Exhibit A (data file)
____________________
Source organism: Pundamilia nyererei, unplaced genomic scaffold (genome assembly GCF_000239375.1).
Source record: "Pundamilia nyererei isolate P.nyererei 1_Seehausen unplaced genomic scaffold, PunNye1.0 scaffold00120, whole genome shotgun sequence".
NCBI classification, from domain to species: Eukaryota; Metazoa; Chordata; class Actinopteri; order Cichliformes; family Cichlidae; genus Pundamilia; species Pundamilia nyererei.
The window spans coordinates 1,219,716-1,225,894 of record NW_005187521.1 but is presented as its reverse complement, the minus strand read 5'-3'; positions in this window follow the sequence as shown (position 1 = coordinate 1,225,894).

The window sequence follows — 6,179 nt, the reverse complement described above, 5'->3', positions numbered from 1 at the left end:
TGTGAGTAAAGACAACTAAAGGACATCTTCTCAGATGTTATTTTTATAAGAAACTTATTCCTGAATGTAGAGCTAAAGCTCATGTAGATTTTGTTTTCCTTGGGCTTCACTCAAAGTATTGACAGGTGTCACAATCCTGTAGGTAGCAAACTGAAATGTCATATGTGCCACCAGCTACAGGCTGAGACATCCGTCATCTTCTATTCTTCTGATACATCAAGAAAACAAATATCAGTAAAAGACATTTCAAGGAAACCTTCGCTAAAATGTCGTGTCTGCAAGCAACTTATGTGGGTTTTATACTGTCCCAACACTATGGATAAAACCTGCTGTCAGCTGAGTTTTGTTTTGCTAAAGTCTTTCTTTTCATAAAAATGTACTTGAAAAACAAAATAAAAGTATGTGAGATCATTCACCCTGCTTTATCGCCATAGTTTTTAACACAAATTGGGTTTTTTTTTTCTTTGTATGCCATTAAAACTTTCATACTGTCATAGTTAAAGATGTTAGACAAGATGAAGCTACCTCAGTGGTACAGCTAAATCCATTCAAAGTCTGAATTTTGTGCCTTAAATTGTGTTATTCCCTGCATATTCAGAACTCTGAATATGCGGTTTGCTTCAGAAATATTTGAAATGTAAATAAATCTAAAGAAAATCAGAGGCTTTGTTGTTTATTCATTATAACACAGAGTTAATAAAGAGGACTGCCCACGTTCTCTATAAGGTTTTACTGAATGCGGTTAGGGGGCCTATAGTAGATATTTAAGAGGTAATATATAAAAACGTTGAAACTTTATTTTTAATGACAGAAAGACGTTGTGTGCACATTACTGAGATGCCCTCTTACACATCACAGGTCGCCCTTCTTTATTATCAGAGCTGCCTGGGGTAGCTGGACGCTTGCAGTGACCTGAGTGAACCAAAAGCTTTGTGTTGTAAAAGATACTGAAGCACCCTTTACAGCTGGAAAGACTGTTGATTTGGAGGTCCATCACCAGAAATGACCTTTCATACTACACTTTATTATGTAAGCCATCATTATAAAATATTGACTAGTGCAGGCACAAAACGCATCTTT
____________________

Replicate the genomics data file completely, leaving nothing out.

Source organism: Pundamilia nyererei, unplaced genomic scaffold (genome assembly GCF_000239375.1).
Source record: "Pundamilia nyererei isolate P.nyererei 1_Seehausen unplaced genomic scaffold, PunNye1.0 scaffold00120, whole genome shotgun sequence".
NCBI classification, from domain to species: Eukaryota; Metazoa; Chordata; class Actinopteri; order Cichliformes; family Cichlidae; genus Pundamilia; species Pundamilia nyererei.
The window spans coordinates 1,219,716-1,225,894 of record NW_005187521.1 but is presented as its reverse complement, the minus strand read 5'-3'; positions in this window follow the sequence as shown (position 1 = coordinate 1,225,894).

The window sequence follows — 6,179 nt, the reverse complement described above, 5'->3', positions numbered from 1 at the left end:
TGTGAGTAAAGACAACTAAAGGACATCTTCTCAGATGTTATTTTTATAAGAAACTTATTCCTGAATGTAGAGCTAAAGCTCATGTAGATTTTGTTTTCCTTGGGCTTCACTCAAAGTATTGACAGGTGTCACAATCCTGTAGGTAGCAAACTGAAATGTCATATGTGCCACCAGCTACAGGCTGAGACATCCGTCATCTTCTATTCTTCTGATACATCAAGAAAACAAATATCAGTAAAAGACATTTCAAGGAAACCTTCGCTAAAATGTCGTGTCTGCAAGCAACTTATGTGGGTTTTATACTGTCCCAACACTATGGATAAAACCTGCTGTCAGCTGAGTTTTGTTTTGCTAAAGTCTTTCTTTTCATAAAAATGTACTTGAAAAACAAAATAAAAGTATGTGAGATCATTCACCCTGCTTTATCGCCATAGTTTTTAACACAAATTGGGTTTTTTTTTTCTTTGTATGCCATTAAAACTTTCATACTGTCATAGTTAAAGATGTTAGACAAGATGAAGCTACCTCAGTGGTACAGCTAAATCCATTCAAAGTCTGAATTTTGTGCCTTAAATTGTGTTATTCCCTGCATATTCAGAACTCTGAATATGCGGTTTGCTTCAGAAATATTTGAAATGTAAATAAATCTAAAGAAAATCAGAGGCTTTGTTGTTTATTCATTATAACACAGAGTTAATAAAGAGGACTGCCCACGTTCTCTATAAGGTTTTACTGAATGCGGTTAGGGGGCCTATAGTAGATATTTAAGAGGTAATATATAAAAACGTTGAAACTTTATTTTTAATGACAGAAAGACGTTGTGTGCACATTACTGAGATGCCCTCTTACACATCACAGGTCGCCCTTCTTTATTATCAGAGCTGCCTGGGGTAGCTGGACGCTTGCAGTGACCTGAGTGAACCAAAAGCTTTGTGTTGTAAAAGATACTGAAGCACCCTTTACAGCTGGAAAGACTGTTGATTTGGAGGTCCATCACCAGAAATGACCTTTCATACTACACTTTATTATGTAAGCCATCATTATAAAATATTGACTAGTGCAGGCACAAAACGCATCTTT